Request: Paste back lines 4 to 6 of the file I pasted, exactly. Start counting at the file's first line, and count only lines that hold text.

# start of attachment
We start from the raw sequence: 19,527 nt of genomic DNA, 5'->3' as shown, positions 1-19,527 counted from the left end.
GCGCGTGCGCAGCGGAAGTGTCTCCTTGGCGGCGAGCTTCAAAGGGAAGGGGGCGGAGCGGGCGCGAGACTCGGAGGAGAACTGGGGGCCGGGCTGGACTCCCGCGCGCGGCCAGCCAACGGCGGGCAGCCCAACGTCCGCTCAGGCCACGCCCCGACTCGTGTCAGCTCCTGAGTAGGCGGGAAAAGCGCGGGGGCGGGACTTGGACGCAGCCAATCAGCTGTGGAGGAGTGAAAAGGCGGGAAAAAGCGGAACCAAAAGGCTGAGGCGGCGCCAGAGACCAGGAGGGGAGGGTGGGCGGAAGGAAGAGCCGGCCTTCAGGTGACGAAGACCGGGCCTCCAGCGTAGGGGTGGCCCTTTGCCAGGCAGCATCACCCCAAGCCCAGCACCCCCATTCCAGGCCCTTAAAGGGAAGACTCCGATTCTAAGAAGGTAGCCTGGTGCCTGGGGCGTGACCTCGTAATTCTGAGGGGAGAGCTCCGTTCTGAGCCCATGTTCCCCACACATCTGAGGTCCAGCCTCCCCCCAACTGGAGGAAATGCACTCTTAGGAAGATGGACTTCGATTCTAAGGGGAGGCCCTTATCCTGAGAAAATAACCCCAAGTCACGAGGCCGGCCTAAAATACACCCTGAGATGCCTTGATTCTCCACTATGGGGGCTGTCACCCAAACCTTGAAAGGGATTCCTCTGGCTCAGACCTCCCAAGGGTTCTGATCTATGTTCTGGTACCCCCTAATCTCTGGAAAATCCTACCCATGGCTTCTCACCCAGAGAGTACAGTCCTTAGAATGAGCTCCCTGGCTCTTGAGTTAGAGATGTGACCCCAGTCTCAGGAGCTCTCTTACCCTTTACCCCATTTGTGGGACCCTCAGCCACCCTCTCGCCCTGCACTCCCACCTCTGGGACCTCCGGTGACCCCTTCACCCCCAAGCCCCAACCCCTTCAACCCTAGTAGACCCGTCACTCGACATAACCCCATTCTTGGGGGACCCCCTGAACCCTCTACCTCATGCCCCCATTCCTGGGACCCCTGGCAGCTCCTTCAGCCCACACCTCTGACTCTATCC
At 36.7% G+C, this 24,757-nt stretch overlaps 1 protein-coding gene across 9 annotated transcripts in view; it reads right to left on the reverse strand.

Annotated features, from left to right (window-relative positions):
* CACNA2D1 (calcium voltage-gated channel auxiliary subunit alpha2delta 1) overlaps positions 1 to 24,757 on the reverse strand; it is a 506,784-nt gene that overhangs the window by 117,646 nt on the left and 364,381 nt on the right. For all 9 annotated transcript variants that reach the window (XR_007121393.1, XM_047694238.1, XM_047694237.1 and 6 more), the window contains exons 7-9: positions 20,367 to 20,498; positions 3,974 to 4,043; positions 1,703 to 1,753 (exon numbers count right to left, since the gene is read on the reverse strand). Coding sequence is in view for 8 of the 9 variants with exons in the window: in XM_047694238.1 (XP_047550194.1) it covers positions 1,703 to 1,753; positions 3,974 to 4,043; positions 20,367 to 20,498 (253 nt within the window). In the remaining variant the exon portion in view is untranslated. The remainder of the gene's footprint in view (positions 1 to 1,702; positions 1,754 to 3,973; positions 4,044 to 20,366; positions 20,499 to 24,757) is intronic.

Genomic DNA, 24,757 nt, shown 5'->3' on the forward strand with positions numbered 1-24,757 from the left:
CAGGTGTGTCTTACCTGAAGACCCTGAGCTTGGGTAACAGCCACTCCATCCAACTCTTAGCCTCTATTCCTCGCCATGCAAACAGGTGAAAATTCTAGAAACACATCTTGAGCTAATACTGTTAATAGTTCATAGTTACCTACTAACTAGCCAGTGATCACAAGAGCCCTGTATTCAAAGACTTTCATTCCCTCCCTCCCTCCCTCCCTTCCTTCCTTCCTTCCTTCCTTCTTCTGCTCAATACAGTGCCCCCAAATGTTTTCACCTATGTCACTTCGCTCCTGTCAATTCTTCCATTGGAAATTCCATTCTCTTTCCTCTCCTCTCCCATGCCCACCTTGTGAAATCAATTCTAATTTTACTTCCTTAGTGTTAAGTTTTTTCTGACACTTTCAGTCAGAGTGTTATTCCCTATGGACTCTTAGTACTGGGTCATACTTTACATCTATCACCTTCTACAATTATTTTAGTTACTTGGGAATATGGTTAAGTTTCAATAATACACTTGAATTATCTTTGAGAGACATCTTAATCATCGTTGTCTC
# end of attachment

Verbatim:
Annotated features, from left to right (window-relative positions):
* CACNA2D1 (calcium voltage-gated channel auxiliary subunit alpha2delta 1) overlaps positions 1 to 24,757 on the reverse strand; it is a 506,784-nt gene that overhangs the window by 117,646 nt on the left and 364,381 nt on the right. For all 9 annotated transcript variants that reach the window (XR_007121393.1, XM_047694238.1, XM_047694237.1 and 6 more), the window contains exons 7-9: positions 20,367 to 20,498; positions 3,974 to 4,043; positions 1,703 to 1,753 (exon numbers count right to left, since the gene is read on the reverse strand). Coding sequence is in view for 8 of the 9 variants with exons in the window: in XM_047694238.1 (XP_047550194.1) it covers positions 1,703 to 1,753; positions 3,974 to 4,043; positions 20,367 to 20,498 (253 nt within the window). In the remaining variant the exon portion in view is untranslated. The remainder of the gene's footprint in view (positions 1 to 1,702; positions 1,754 to 3,973; positions 4,044 to 20,366; positions 20,499 to 24,757) is intronic.

Genomic DNA, 24,757 nt, shown 5'->3' on the forward strand with positions numbered 1-24,757 from the left: